The strengthening storm system, a Nor’easter, is bringing bands of heavy rain along the I-95 corridor from Washington, D.C., to Philadelphia, to New York City and into most of Connecticut.
Up to 1 inch per hour of heavy rain was reported in parts of Maryland and Delaware Saturday morning. There has also been some flooding.
The heaviest rain is expected to pivot into some of the northeastern cities throughout the morning, and winds are expected to increase as well, gusting, at times, at over 30 mph.
As the storm strengthens and moves north and east, it should pull some colder air in from the north, and snow is expected to replace the rain in parts of New England.
Winter storm warnings and winter weather advisories have been issued for parts of the region from Connecticut to Maine.
The snow accumulation forecast is a little tricky. The atmosphere is relatively warm and will likely remain so throughout the entire event. Even though some cold air should help produce snowfall, it’s uncertain how much snow will actually fall due to the marginally cold temperatures.
Because of this, most snow will accumulate on grassy surfaces and where there is enough cold air. This could make driving very treacherous in spots, and the heavy wet snow, combined with gusty winds, could cause power outages.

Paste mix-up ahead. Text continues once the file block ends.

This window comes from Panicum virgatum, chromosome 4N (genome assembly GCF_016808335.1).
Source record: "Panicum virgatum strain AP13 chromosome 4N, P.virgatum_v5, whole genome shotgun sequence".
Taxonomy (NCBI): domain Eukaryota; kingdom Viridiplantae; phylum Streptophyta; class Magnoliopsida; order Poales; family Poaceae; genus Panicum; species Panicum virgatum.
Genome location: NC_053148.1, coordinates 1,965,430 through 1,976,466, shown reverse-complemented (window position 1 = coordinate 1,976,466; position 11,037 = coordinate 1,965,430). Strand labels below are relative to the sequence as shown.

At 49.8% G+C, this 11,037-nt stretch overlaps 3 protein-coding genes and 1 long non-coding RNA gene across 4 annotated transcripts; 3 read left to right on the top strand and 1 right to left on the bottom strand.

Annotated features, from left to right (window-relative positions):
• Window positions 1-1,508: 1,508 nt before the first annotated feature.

States will likely see 1 to 3 inches of snow, though some areas, especially northeast Connecticut and Massachusetts, could see 3 to 6 inches of snow. Southeast Maine and a couple of spots in Massachusetts will likely see the most snow — possibly over 6 inches.
In California, the Bond Fire has now reached over 7300 acres, and is 30% contained.
The peak of the latest Santa Ana wind event has passed, but winds could remain gusty through Saturday and move at up to 35 mph. Relative humidity could be as low as 5%.
Sunday will be relatively calm in terms of wind across Southern California.
Another Santa Ana wind event will arrive Monday or Tuesday. It’s unclear how low the relative humidity will be, but regardless, there will likely be a period of enhanced fire conditions.